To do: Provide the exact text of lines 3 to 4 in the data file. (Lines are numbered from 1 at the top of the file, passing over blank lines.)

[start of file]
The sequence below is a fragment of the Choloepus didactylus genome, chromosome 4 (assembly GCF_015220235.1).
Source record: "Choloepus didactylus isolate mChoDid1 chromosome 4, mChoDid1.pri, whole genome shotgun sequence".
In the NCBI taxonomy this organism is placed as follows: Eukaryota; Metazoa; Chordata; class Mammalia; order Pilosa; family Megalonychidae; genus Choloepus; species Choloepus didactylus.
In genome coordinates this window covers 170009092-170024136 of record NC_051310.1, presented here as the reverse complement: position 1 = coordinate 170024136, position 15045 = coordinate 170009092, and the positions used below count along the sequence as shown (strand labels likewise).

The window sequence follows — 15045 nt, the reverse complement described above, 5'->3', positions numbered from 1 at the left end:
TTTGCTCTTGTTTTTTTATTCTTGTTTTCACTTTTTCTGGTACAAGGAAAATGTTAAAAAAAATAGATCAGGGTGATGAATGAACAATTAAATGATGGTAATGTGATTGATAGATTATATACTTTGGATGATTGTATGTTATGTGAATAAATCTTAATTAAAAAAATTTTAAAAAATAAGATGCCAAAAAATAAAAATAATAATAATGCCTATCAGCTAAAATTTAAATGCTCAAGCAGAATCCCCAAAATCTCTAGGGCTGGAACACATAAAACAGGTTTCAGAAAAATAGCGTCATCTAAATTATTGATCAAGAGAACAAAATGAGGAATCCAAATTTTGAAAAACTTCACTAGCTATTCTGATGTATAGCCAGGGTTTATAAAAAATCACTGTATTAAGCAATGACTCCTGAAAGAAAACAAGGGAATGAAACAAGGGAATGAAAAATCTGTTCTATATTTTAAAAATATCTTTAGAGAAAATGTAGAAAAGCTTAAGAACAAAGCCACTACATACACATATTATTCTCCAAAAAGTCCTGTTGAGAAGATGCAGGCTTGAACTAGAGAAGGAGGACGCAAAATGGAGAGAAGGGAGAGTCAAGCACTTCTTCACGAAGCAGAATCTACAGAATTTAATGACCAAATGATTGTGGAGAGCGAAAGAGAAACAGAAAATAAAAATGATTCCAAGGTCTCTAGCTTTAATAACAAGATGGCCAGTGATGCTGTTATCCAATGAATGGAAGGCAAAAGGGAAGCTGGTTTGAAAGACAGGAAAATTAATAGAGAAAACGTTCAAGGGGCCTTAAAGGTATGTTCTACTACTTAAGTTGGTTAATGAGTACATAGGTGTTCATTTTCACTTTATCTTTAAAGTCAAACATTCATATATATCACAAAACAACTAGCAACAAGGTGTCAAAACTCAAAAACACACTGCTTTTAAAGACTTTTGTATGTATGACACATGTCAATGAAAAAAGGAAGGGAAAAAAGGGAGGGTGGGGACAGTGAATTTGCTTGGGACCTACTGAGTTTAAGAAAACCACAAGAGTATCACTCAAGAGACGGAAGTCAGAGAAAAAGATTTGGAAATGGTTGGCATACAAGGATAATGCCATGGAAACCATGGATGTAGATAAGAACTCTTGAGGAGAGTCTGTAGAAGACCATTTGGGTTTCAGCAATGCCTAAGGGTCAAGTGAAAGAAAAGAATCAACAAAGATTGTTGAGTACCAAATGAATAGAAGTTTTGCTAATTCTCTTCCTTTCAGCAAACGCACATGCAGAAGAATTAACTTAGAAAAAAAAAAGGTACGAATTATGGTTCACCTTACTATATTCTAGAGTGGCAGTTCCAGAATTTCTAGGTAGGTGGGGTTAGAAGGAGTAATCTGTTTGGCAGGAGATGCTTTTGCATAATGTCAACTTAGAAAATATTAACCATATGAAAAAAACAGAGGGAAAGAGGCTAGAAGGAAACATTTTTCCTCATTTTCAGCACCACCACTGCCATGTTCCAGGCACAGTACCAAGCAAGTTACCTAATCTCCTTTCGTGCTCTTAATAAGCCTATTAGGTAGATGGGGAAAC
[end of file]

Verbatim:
In the NCBI taxonomy this organism is placed as follows: Eukaryota; Metazoa; Chordata; class Mammalia; order Pilosa; family Megalonychidae; genus Choloepus; species Choloepus didactylus.
In genome coordinates this window covers 170009092-170024136 of record NC_051310.1, presented here as the reverse complement: position 1 = coordinate 170024136, position 15045 = coordinate 170009092, and the positions used below count along the sequence as shown (strand labels likewise).